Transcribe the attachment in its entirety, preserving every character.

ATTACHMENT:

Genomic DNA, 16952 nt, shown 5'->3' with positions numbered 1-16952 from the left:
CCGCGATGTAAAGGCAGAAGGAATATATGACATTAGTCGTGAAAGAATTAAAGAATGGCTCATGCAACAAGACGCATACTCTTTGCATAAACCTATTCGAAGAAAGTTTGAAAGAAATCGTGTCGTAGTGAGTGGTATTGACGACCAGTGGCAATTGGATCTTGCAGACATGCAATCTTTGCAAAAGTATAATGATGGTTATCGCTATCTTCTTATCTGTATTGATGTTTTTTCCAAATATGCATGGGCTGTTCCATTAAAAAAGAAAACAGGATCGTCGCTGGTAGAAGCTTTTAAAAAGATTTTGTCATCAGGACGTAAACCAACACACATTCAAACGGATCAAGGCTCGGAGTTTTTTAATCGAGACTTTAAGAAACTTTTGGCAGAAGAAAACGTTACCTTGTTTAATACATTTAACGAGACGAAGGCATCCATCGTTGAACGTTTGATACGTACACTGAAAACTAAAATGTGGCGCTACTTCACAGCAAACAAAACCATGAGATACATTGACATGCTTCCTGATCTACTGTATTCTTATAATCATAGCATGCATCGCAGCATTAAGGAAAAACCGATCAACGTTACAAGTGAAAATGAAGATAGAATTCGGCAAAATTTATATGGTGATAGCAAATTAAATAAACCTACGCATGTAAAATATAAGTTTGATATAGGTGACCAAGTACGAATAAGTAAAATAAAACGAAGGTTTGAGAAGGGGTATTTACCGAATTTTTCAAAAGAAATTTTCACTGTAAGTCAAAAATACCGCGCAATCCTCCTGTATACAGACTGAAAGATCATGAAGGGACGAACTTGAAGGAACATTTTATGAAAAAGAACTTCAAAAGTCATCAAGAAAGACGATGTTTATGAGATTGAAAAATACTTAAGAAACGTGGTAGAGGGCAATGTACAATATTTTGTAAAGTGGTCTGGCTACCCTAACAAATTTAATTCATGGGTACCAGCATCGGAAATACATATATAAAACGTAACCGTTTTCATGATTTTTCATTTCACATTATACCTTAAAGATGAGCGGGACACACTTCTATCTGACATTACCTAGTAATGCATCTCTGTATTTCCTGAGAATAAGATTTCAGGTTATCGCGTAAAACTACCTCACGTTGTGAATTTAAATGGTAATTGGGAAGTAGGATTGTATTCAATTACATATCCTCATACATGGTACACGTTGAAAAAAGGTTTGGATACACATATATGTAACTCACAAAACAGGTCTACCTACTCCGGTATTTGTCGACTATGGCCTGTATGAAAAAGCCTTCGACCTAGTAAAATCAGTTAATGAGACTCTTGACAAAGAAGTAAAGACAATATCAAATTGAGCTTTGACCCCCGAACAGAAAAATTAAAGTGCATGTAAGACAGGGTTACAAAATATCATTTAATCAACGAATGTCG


Genomic DNA, 16952 nt, shown 5'->3' with positions numbered 1-16952 from the left:
CCGCGATGTAAAGGCAGAAGGAATATATGACATTAGTCGTGAAAGAATTAAAGAATGGCTCATGCAACAAGACGCATACTCTTTGCATAAACCTATTCGAAGAAAGTTTGAAAGAAATCGTGTCGTAGTGAGTGGTATTGACGACCAGTGGCAATTGGATCTTGCAGACATGCAATCTTTGCAAAAGTATAATGATGGTTATCGCTATCTTCTTATCTGTATTGATGTTTTTTCCAAATATGCATGGGCTGTTCCATTAAAAAAGAAAACAGGATCGTCGCTGGTAGAAGCTTTTAAAAAGATTTTGTCATCAGGACGTAAACCAACACACATTCAAACGGATCAAGGCTCGGAGTTTTTTAATCGAGACTTTAAGAAACTTTTGGCAGAAGAAAACGTTACCTTGTTTAATACATTTAACGAGACGAAGGCATCCATCGTTGAACGTTTGATACGTACACTGAAAACTAAAATGTGGCGCTACTTCACAGCAAACAAAACCATGAGATACATTGACATGCTTCCTGATCTACTGTATTCTTATAATCATAGCATGCATCGCAGCATTAAGGAAAAACCGATCAACGTTACAAGTGAAAATGAAGATAGAATTCGGCAAAATTTATATGGTGATAGCAAATTAAATAAACCTACGCATGTAAAATATAAGTTTGATATAGGTGACCAAGTACGAATAAGTAAAATAAAACGAAGGTTTGAGAAGGGGTATTTACCGAATTTTTCAAAAGAAATTTTCACTGTAAGTCAAAAATACCGCGCAATCCTCCTGTATACAGACTGAAAGATCATGAAGGGACGAACTTGAAGGAACATTTTATGAAAAAGAACTTCAAAAGTCATCAAGAAAGACGATGTTTATGAGATTGAAAAATACTTAAGAAACGTGGTAGAGGGCAATGTACAATATTTTGTAAAGTGGTCTGGCTACCCTAACAAATTTAATTCATGGGTACCAGCATCGGAAATACATATATAAAACGTAACCGTTTTCATGATTTTTCATTTCACATTATACCTTAAAGATGAGCGGGACACACTTCTATCTGACATTACCTAGTAATGCATCTCTGTATTTCCTGAGAATAAGATTTCAGGTTATCGCGTAAAACTACCTCACGTTGTGAATTTAAATGGTAATTGGGAAGTAGGATTGTATTCAATTACATATCCTCATACATGGTACACGTTGAAAAAAGGTTTGGATACACATATATGTAACTCACAAAACAGGTCTACCTACTCCGGTATTTGTCGACTATGGCCTGTATGAAAAAGCCTTCGACCTAGTAAAATCAGTTAATGAGACTCTTGACAAAGAAGTAAAGACAATATCAAATTGAGCTTTGACCCCCGAACAGAAAAATTAAAGTGCATGTAAGACAGGGTTACAAAATATCATTTAATCAACGAATGTCG